Although the country now has just over 30 psychiatrists most of whom are in Phnom Penh and 40 psychiatric trained nurses their professional development and unity in addressing the many challenges in the profession needs urgent attention. To this end, AFPA has been assisting colleagues in Cambodia to form a professional association to address standard, ethics and develop links with psychiatric bodies in Asia and the world. The process has taken over an arduous decade and AFPA recognizes the success of the psychiatrists of Cambodia and their nursing colleagues in forming MHAC in May 2009 to develop, improve and maintain professional activities and standards in the community of mental health professionals in Asia .

In recognition of these valiant efforts of the psychiatrists and psychiatric nurses of Cambodia, the Asian Federation of Psychiatric Associations awards the MHAC with the AFPA Award for Excellence in Professional Development.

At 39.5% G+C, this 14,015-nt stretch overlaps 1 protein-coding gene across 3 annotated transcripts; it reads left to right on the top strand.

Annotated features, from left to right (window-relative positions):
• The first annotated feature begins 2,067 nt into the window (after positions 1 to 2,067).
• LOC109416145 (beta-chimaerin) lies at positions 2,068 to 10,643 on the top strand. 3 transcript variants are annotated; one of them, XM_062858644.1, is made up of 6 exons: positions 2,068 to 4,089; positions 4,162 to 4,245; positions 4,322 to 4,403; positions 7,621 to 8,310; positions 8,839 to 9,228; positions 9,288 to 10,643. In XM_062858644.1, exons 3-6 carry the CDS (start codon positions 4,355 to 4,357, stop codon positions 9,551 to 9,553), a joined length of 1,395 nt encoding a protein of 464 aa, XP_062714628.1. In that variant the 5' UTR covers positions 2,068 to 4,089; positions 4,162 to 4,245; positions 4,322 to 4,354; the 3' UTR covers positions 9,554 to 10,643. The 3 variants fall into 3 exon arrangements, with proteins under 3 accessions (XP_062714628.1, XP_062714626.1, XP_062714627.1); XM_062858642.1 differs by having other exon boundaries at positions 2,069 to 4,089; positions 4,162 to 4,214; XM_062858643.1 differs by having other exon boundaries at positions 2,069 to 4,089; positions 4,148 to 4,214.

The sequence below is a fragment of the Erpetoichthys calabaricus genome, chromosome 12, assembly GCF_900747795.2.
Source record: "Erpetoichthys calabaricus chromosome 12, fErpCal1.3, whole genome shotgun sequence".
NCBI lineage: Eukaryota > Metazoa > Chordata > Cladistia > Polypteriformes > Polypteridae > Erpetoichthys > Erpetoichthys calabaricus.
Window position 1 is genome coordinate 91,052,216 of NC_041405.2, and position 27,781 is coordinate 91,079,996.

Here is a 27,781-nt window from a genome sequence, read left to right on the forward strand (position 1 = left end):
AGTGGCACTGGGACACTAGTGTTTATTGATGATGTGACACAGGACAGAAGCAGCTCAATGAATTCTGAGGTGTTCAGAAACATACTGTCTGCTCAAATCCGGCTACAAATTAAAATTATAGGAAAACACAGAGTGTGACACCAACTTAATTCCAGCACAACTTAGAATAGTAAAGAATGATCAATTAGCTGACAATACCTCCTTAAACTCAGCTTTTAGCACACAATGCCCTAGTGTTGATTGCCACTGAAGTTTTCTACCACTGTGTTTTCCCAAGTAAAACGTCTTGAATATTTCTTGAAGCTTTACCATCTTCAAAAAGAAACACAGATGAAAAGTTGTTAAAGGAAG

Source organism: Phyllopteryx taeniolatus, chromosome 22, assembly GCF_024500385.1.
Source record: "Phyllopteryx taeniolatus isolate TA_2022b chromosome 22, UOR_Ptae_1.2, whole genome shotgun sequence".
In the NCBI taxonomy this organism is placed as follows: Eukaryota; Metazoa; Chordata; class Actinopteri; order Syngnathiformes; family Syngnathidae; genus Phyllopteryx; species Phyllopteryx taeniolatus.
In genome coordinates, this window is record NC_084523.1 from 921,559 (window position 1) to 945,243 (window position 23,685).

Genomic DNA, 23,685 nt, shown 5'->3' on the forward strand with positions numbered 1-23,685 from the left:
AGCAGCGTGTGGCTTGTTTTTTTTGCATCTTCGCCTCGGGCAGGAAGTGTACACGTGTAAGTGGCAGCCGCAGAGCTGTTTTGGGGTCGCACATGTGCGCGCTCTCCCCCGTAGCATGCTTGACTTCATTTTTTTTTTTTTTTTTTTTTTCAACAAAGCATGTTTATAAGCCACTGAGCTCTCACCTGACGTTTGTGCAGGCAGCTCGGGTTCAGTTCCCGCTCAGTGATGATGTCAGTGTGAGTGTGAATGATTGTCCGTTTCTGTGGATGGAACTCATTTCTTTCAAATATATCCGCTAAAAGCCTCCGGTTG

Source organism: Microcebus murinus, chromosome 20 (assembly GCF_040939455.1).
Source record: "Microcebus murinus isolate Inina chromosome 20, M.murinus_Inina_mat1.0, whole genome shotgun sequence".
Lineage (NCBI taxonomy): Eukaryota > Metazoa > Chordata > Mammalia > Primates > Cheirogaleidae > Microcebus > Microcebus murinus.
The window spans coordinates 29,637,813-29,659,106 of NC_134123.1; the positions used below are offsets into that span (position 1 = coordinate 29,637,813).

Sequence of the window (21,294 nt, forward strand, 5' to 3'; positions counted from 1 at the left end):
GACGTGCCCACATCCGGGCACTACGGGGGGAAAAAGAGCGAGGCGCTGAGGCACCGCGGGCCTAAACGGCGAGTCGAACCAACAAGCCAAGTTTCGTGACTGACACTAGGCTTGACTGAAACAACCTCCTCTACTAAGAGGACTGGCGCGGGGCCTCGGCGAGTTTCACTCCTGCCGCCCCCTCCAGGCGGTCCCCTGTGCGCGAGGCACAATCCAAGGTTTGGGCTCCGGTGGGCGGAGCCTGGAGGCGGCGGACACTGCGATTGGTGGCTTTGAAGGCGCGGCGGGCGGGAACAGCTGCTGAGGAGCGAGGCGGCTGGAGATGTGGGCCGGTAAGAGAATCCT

- Cook Islands

The Cook Islands (population: 15,000) have 15 inhabited islands with about 250 km2 of land in over 2 million km2 of the Pacific Ocean east of the International Date Line. The country is struggling to provide good mental health care for its people in widely separated islands. In the field of mental health, the country has had limited progress with no psychiatrist, and only one retired psychiatric nurse and a medical officer with a few months psychiatric training. There was a small three-cell building built for housing mentally ill in the grounds of the Rarotonga General Hospital in the capital city but lately this has unfortunately for psychiatry been turned into a crèche for babies of the staff.

Under these trying circumstances, Te Kainga O Pa Taungaa family services and Mental Health NGO was set up in 2003 by the only psychiatric nurse. In these past six years Te Kainga has raised funds, spread knowledge and skills about mental health and conducted over 20 training courses on basic mental health, basic counseling and alcoholism treatments and set up two AA groups with its limited resources. In 2009, it set up the first Stress Management Centre there to cater for 15-20 clients a week.

In recognition of these valiant efforts of Te Kainga O Pa Taunga, the Asian Federation of Psychiatric Associations awards Te Kainga with the AFPA Award for Excellence in Developing Community Mental Health services in Cook Islands.

- Fiji